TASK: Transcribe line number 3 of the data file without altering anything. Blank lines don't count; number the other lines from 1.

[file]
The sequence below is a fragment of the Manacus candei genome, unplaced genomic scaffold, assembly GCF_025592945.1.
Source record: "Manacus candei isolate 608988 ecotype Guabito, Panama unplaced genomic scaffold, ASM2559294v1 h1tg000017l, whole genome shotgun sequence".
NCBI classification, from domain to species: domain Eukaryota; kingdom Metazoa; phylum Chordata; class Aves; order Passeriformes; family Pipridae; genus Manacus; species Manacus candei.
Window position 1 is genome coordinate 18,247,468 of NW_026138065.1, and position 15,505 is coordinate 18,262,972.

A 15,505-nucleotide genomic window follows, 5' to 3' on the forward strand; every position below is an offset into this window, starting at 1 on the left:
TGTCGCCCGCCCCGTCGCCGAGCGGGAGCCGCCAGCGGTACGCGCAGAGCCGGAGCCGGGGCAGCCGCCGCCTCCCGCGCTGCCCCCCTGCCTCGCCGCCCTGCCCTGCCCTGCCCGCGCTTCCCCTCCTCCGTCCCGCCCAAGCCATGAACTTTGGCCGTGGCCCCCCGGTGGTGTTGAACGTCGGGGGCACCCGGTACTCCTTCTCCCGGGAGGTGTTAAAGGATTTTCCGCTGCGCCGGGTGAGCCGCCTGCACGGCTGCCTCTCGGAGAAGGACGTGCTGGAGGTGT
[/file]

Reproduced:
NCBI classification, from domain to species: domain Eukaryota; kingdom Metazoa; phylum Chordata; class Aves; order Passeriformes; family Pipridae; genus Manacus; species Manacus candei.